Iceland refused to pay the sum, as its financial crisis had nearly bankrupt the entire country, prompting the UK to invoke terrorist legislation to seize Landsbanki's UK assets.
The UK has since been pressing Iceland to repay not just the £2.35bn of principal but also the interest bill to British taxpayers. Initially, the UK requested interest of 5pc before adjusting its demand to between 3pc and 3.3pc a year from 2009 to 2016. Both requests were rejected by the Icelandic public in two referendums.
The EFTA court has now ruled out any prospect of the UK suing Iceland for the interest cost, and clarified that governments are not liable to cover the cross-border depositor guarantee obligations of their banks. It effectively saves the Icelandic government more than £100m that would have been paid under the second Icesave Agreement.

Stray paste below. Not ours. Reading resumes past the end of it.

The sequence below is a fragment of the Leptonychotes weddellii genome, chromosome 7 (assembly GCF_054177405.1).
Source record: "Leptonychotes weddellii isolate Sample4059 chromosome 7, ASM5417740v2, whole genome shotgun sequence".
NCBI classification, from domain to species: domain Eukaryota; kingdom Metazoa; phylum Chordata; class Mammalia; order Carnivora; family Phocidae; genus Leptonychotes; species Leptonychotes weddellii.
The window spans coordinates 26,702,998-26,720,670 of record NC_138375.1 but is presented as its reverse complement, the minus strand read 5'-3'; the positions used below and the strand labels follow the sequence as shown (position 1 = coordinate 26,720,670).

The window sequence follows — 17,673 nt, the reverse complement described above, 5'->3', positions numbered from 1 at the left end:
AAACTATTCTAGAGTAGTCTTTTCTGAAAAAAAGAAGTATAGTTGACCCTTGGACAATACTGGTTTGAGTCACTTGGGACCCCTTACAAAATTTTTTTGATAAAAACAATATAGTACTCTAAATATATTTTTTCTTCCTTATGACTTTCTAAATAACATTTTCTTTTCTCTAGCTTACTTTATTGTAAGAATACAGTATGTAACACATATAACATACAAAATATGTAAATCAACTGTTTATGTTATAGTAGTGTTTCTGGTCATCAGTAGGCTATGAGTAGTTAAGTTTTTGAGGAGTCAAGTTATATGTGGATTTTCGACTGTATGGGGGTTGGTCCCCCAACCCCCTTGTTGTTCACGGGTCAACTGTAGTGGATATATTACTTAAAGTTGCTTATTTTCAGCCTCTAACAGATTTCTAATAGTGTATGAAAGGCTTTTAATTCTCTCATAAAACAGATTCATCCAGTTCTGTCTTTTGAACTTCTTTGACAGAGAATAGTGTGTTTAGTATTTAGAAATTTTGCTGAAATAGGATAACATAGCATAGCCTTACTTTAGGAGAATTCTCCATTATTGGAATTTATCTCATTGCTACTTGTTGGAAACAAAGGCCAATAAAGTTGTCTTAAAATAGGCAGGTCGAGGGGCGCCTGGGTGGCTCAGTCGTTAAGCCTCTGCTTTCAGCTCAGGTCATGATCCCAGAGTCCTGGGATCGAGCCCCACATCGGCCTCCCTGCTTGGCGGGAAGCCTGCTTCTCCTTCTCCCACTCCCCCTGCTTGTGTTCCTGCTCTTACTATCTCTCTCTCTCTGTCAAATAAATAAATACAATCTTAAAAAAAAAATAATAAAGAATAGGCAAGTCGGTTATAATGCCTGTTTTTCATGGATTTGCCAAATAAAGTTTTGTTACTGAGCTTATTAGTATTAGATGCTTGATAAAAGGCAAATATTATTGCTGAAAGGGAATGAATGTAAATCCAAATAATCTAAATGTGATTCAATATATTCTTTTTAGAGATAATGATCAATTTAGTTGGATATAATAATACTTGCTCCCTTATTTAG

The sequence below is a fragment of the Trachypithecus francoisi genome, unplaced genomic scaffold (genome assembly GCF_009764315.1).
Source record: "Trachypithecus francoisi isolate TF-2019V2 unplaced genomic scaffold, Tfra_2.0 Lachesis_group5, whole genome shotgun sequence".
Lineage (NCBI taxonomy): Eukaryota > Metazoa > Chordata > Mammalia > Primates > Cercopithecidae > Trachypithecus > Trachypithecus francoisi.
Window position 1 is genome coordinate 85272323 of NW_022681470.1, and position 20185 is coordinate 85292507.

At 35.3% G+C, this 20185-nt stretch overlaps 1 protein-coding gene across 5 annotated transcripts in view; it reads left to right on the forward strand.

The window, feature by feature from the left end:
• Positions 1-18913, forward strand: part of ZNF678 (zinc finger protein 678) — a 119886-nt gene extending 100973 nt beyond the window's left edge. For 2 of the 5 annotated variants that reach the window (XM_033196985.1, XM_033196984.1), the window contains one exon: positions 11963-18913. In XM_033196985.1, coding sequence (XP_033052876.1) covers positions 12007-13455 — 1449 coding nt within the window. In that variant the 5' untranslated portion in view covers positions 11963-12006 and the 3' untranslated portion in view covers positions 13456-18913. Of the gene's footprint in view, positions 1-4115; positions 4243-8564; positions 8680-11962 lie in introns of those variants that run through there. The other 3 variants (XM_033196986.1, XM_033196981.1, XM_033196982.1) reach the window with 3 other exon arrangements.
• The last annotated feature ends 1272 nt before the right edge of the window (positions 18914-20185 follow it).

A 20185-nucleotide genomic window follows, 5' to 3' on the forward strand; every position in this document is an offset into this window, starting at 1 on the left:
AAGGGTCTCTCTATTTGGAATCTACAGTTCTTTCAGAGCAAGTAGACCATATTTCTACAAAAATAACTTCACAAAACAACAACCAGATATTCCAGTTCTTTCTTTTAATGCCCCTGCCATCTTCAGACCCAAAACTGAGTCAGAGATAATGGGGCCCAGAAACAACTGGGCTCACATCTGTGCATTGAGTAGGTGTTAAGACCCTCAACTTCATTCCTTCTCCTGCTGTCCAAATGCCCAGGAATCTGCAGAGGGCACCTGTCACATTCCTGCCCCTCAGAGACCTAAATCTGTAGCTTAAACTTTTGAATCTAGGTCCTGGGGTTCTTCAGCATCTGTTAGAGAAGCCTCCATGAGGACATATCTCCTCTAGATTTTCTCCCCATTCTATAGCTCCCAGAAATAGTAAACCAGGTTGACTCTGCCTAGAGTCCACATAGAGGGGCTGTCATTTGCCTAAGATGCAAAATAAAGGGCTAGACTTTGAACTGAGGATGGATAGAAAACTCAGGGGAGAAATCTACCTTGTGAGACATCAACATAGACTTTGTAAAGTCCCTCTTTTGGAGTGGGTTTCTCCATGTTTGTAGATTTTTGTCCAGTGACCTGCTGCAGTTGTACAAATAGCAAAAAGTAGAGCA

A Treasury spokesman said: "We are being reminded again of all that went wrong in our system of financial regulation, which we are still paying the price for."
The UK taxpayer is on course to recover almost everything, as Landsbanki's administrators have confirmed that the estate has more than enough money to cover the £2.35bn principal and £100m in official penalties that applied until 2009. Asked if Britain might demand further interest, though, Iceland's Prime Minister Johanna Sigurdardottir on Monday said: "They are in no position to do so."
The ruling also makes a mockery of the cross-border European banking rules. Governments are currently prohibited from stopping a bank operating in the country while remaining subject to the host nation's regulator. The court ruling means that host nations have no responsibility for foreign depositors in the event of a collapse. Savers can only recover their money from the bank directly, through the administration process, which could take years.
Jóhannes Karl Sveinsson, Iceland's Supreme Court Attorney, said: "This is cross-border banking. The EU has an enormous problem [with it]. They are trying to improve the situation. I would think this ruling would give them a reason to speed up what they are doing."